A striking set, a creative and successful director and a potentially brilliant cast – Sam West’s new production at Hampstead Theatre had so much going for it but what it lacked was somewhat crucial: an engaging and competent script! Helen Cooper’s play is a superficial and deeply insincere piece of writing, its plot and characters lack any depth and the whole evening was flat and uninspiring as a result.
The clichd plot begins with the three women – Ella, Liz and Beth – who it initialy seems are just friends, meeting after a long absence from one another. Ella has been working on her piano concerto for ten years and she wishes to enlist the help of ‘Rich Bitch’ Beth to provide the financial backing and of Liz, a famous pianist, to play the piece. It also eventually becomes apparent that these three women are in fact sisters who were abused by their father as children, and Cooper’s play attempts to examine the way that each of them has dealt with this. But her writing is just not up to the job.
To be fair, Jane Gurnett’s portrayal of Ella began well; her distant and vacant behaviour evoking pity and intrigue. She plays this scatter-brained, troubled character quite subtly, her body movements and hesitant, trailing voice creating the impression of a woman clearly lost and pre-occupied. However, Gurnett’s failure to let Ella develop out of this state and into the artist driven mad with desire for perfection at the concerto rehearsal resulted in a performance that was ultimately monotonous and bland.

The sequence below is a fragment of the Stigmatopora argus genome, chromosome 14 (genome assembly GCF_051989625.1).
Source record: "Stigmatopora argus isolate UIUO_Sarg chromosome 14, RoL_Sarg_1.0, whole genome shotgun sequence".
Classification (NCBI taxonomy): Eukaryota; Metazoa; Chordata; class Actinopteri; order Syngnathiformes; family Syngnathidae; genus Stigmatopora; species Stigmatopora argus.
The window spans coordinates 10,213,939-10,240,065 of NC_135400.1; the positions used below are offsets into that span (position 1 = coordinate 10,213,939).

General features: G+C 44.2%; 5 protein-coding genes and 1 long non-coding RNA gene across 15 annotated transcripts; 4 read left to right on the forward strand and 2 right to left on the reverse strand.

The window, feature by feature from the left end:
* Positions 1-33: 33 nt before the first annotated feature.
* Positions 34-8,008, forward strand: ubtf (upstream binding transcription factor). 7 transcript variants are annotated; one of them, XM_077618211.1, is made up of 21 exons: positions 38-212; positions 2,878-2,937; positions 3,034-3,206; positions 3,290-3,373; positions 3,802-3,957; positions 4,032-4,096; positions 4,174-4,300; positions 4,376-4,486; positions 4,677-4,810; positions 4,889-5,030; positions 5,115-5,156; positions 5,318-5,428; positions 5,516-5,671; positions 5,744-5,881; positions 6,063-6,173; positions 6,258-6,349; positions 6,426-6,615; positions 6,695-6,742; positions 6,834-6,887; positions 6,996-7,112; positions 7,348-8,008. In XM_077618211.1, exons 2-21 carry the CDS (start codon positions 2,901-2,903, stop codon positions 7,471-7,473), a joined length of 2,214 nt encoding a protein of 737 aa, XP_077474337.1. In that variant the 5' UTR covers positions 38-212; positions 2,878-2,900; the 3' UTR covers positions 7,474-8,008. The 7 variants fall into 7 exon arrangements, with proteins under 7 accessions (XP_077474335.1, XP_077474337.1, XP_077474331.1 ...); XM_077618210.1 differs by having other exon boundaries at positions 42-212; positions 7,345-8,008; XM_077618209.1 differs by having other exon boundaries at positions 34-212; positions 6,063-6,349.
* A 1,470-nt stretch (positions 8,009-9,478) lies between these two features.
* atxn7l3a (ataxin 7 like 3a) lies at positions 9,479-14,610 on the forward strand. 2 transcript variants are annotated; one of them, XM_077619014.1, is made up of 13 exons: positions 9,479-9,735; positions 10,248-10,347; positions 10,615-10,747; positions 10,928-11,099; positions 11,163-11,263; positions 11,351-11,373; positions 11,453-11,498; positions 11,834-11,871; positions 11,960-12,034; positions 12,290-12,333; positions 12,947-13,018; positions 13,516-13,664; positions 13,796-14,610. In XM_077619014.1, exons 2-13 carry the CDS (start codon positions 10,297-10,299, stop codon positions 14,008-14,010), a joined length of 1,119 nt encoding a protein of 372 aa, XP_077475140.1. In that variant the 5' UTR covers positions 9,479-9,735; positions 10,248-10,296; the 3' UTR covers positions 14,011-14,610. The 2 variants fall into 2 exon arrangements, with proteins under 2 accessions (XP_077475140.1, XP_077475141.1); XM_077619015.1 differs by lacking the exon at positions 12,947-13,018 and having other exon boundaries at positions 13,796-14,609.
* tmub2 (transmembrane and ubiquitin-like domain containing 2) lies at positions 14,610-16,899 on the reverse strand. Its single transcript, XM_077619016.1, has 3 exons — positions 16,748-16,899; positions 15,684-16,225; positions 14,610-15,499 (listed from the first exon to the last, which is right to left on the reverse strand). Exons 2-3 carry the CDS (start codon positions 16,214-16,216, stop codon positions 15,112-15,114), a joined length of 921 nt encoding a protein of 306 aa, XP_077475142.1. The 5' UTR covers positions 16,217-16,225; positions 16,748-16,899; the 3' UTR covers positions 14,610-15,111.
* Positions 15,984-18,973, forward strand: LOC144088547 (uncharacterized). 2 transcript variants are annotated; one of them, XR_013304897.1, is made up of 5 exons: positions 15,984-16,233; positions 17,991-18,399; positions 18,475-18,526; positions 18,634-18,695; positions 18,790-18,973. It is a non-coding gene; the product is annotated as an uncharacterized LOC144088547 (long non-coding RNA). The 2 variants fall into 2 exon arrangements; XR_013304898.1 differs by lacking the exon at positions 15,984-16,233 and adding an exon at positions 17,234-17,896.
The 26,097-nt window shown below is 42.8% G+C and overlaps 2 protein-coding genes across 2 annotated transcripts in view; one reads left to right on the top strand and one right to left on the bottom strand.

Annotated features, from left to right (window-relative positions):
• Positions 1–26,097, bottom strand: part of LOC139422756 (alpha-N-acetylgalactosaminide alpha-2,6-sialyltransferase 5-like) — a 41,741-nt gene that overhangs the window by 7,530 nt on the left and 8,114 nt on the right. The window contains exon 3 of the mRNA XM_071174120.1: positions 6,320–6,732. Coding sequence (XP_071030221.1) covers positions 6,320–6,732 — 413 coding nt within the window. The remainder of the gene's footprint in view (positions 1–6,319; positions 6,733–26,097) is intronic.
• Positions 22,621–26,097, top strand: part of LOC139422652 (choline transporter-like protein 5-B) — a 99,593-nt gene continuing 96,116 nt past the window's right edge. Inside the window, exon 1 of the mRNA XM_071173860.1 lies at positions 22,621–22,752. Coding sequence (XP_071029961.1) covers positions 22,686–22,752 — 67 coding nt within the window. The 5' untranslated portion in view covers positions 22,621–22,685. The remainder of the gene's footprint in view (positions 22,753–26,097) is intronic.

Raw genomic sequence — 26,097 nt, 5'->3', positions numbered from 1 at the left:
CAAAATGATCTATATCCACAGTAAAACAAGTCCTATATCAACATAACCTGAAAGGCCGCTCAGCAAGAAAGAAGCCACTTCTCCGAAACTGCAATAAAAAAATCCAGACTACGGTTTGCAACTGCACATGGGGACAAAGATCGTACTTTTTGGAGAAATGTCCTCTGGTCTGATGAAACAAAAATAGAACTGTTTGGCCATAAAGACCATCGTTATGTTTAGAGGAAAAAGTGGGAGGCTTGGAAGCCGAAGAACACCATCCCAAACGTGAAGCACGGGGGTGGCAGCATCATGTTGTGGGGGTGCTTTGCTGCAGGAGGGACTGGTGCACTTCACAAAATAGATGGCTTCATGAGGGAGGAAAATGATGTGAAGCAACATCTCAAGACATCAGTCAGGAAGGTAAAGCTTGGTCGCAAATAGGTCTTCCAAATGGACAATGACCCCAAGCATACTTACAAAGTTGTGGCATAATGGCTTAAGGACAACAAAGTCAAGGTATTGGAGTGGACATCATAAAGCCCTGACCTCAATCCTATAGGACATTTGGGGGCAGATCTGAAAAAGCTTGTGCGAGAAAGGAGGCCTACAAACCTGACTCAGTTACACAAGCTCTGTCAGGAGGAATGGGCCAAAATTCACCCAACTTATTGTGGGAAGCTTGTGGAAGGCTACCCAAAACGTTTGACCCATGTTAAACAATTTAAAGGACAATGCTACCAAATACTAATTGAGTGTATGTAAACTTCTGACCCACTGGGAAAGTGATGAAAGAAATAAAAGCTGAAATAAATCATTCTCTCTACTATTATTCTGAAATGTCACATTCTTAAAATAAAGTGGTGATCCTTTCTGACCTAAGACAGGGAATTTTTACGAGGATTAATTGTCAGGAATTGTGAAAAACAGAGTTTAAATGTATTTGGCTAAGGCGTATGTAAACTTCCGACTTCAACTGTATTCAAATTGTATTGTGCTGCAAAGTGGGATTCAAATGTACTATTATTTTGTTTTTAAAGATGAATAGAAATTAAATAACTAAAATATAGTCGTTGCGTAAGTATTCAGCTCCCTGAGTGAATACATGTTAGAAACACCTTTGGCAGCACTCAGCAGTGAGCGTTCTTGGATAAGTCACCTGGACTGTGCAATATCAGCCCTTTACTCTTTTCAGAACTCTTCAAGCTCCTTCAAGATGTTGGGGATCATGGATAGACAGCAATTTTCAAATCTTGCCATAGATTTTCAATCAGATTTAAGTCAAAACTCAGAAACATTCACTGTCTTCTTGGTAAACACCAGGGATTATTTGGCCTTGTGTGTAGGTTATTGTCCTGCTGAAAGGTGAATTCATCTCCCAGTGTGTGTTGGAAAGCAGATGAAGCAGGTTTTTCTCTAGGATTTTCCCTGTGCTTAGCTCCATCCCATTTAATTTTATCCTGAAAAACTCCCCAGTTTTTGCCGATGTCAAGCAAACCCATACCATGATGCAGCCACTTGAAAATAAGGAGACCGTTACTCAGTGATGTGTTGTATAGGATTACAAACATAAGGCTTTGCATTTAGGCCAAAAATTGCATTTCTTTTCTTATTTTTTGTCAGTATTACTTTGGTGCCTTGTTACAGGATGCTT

Phoebe Nicholls was also initially convincing as the bullied sister Beth; with every cutting remark made by Liz and Ella she was able to convey the sting their words had on her. Her quick and biting responses to her sisters were well executed but, again, this actress failed to let the character build and develop. The end of this play offered the opportunity for a tremendous climax of emotions but as there was no gradual escalation towards this, Beth’s sudden transition from meek to loud and emotional was just cringe-worthy.
There is, too, great comic value to be had from the character of Liz, the bitchy and spiteful sister, especially as she bombards Beth with inappropriately intimate questions about her sister’s marriage. The acidic remarks that rolled off actress Eleanor David’s tongue are delivered with flair and power. She portrayed the fame obsessed Liz with real conviction; the audacity of some of her lines and the voice behind them managed to gain both laughs and gasps of disbelief. David’s attempts at playing distraught were by far the most successful, but she still did not reach the necessary degree of rawness that the drama required.
Though something of a success when it played last year at Chichester, this was an altogether perplexing production, it’s failings resulting mainly from the unfortunate script. The cast could perhaps have exploited the text more and turned in less disappointing performances, but they really didn’t have that much to work with.
The drama promises a crescendo of emotions, but the climax it provides was deeply unsatisfying. Stilted from the beginning, a few outbursts and a sprinkling of tears just could not repair the considerable damage wrought by the script.